Thanks Andrew! in the example above i just run the query once, i knew that the process to load the data to the GPU was slow but i wasn’t aware about how much time it takes so i don’t compare them after the first run, this is one of my first gpu approaches.
Running the query several times do the work, now i see that gpu query takes about 200-300ms once the data is already loaded to gpu and 350-450ms running the same cpu query.
The type of x1 is BIGINT while x2 is TEXT.
Again, thanks!


a diffence of 44 secs between CPU and GPU can be only explained by disk reads of a very slow disk; the CPU run has found a big chunk of data on filesystem cache


I didn’t understand your response. In my understanding, under ideal circumstances the CPU run should be finding the data entirely in RAM, and the GPU run entirely in GPU ram.

I’m currently waiting on more GPU cards, so at the moment I’m not too concerned that I also run into the bottleneck of transferring data from system ram to gpu ram.

I do not benchmark by running the same query twice, because on some RDBMS that could result in getting the answer from a result cache. If the optimizer is smart enough to know the data didn’t change and the same question was asked twice, it may simply repeat the answer and not calculate it. That’s fine in real world, but isn’t a test of the database speed, as defined by its ability to get results for an ad hoc query.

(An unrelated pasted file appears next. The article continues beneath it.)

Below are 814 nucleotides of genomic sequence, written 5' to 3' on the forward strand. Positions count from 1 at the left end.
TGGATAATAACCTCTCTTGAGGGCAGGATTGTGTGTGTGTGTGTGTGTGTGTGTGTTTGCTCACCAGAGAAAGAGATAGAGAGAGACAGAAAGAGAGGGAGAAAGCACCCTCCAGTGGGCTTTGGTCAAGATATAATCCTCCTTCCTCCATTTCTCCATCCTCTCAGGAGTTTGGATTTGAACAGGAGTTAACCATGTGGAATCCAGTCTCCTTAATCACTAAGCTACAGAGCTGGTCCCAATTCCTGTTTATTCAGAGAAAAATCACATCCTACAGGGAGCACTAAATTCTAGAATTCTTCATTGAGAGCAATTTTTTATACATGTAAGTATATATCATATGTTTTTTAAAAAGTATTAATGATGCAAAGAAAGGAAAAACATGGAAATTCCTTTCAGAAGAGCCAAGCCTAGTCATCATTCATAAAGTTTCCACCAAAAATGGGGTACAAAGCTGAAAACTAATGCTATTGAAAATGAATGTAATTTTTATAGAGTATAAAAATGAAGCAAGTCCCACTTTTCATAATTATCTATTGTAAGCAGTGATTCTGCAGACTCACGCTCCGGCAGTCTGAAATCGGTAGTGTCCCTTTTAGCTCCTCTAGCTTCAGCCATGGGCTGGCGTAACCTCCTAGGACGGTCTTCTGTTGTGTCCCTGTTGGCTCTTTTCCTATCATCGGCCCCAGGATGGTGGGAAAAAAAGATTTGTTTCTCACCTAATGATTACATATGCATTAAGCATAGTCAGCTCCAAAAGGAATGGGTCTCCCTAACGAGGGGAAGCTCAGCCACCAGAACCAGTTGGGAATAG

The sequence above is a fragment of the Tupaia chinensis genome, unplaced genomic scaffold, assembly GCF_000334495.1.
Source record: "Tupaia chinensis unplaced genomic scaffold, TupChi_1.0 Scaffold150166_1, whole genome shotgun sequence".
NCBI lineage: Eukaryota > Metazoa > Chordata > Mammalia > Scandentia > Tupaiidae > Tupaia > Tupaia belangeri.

I would do a different query on the same column, to make sure the column was loaded to GPU ram, and then test the query I wanted, running it only once.

By that I mean, on other RDBMS I’m sure to clear the result cache before running a query again, unless I was specifically testing the result cache.

Anyway - could MAPD clarify, this database has no result cache?


i was referring to runtime times posted int he first message of the thread


the difference could not explained by the PCI-Ex transfer time, but it’s likely you was querying the coulumns involved for the first time so the data has to be read from disk; in every system there is a filesystem cache, so the huge difference could be explained by the status of FS caches.